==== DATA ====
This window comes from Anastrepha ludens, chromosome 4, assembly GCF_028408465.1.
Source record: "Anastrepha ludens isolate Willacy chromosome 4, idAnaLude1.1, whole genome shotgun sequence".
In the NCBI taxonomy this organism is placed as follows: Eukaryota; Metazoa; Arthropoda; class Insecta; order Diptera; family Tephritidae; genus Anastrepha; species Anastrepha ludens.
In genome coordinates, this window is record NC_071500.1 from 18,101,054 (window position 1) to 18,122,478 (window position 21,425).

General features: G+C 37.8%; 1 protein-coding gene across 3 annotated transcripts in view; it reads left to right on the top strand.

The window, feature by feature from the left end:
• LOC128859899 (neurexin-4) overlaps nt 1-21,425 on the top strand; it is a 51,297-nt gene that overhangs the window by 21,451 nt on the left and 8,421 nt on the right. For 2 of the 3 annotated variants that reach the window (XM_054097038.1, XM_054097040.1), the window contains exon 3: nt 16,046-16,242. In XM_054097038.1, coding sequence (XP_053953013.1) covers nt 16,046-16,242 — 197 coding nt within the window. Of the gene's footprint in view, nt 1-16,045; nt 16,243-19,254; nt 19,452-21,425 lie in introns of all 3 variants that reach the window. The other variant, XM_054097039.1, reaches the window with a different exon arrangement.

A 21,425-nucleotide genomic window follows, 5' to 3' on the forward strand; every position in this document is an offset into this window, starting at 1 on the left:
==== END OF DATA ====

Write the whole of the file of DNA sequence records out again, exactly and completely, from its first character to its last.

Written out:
This window comes from Anastrepha ludens, chromosome 4, assembly GCF_028408465.1.
Source record: "Anastrepha ludens isolate Willacy chromosome 4, idAnaLude1.1, whole genome shotgun sequence".
In the NCBI taxonomy this organism is placed as follows: Eukaryota; Metazoa; Arthropoda; class Insecta; order Diptera; family Tephritidae; genus Anastrepha; species Anastrepha ludens.
In genome coordinates, this window is record NC_071500.1 from 18,101,054 (window position 1) to 18,122,478 (window position 21,425).

General features: G+C 37.8%; 1 protein-coding gene across 3 annotated transcripts in view; it reads left to right on the top strand.

The window, feature by feature from the left end:
• LOC128859899 (neurexin-4) overlaps nt 1-21,425 on the top strand; it is a 51,297-nt gene that overhangs the window by 21,451 nt on the left and 8,421 nt on the right. For 2 of the 3 annotated variants that reach the window (XM_054097038.1, XM_054097040.1), the window contains exon 3: nt 16,046-16,242. In XM_054097038.1, coding sequence (XP_053953013.1) covers nt 16,046-16,242 — 197 coding nt within the window. Of the gene's footprint in view, nt 1-16,045; nt 16,243-19,254; nt 19,452-21,425 lie in introns of all 3 variants that reach the window. The other variant, XM_054097039.1, reaches the window with a different exon arrangement.

A 21,425-nucleotide genomic window follows, 5' to 3' on the forward strand; every position in this document is an offset into this window, starting at 1 on the left: